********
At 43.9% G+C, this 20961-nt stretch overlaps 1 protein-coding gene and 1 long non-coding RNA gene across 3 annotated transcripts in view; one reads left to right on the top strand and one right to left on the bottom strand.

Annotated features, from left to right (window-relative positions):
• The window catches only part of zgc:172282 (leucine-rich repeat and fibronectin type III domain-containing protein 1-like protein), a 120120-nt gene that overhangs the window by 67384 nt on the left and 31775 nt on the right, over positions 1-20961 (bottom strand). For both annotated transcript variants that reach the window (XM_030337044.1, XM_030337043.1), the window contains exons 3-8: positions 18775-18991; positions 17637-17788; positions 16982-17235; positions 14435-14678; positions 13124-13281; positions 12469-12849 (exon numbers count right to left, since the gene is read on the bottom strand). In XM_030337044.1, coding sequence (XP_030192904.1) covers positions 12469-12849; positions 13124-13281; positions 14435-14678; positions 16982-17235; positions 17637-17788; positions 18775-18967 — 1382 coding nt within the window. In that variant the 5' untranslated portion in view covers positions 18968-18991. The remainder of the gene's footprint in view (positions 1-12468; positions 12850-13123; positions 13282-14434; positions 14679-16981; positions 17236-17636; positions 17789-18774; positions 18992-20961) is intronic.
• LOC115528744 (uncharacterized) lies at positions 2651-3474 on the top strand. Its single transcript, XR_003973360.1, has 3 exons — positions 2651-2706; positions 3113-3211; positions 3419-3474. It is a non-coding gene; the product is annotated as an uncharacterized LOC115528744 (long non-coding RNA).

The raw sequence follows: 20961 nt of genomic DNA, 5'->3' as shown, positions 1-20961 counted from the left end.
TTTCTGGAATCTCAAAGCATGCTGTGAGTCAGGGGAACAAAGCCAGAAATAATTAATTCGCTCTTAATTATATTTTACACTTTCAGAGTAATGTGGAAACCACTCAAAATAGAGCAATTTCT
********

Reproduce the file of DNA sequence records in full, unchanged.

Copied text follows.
At 43.9% G+C, this 20961-nt stretch overlaps 1 protein-coding gene and 1 long non-coding RNA gene across 3 annotated transcripts in view; one reads left to right on the top strand and one right to left on the bottom strand.

Annotated features, from left to right (window-relative positions):
• The window catches only part of zgc:172282 (leucine-rich repeat and fibronectin type III domain-containing protein 1-like protein), a 120120-nt gene that overhangs the window by 67384 nt on the left and 31775 nt on the right, over positions 1-20961 (bottom strand). For both annotated transcript variants that reach the window (XM_030337044.1, XM_030337043.1), the window contains exons 3-8: positions 18775-18991; positions 17637-17788; positions 16982-17235; positions 14435-14678; positions 13124-13281; positions 12469-12849 (exon numbers count right to left, since the gene is read on the bottom strand). In XM_030337044.1, coding sequence (XP_030192904.1) covers positions 12469-12849; positions 13124-13281; positions 14435-14678; positions 16982-17235; positions 17637-17788; positions 18775-18967 — 1382 coding nt within the window. In that variant the 5' untranslated portion in view covers positions 18968-18991. The remainder of the gene's footprint in view (positions 1-12468; positions 12850-13123; positions 13282-14434; positions 14679-16981; positions 17236-17636; positions 17789-18774; positions 18992-20961) is intronic.
• LOC115528744 (uncharacterized) lies at positions 2651-3474 on the top strand. Its single transcript, XR_003973360.1, has 3 exons — positions 2651-2706; positions 3113-3211; positions 3419-3474. It is a non-coding gene; the product is annotated as an uncharacterized LOC115528744 (long non-coding RNA).

The raw sequence follows: 20961 nt of genomic DNA, 5'->3' as shown, positions 1-20961 counted from the left end.
TTTCTGGAATCTCAAAGCATGCTGTGAGTCAGGGGAACAAAGCCAGAAATAATTAATTCGCTCTTAATTATATTTTACACTTTCAGAGTAATGTGGAAACCACTCAAAATAGAGCAATTTCT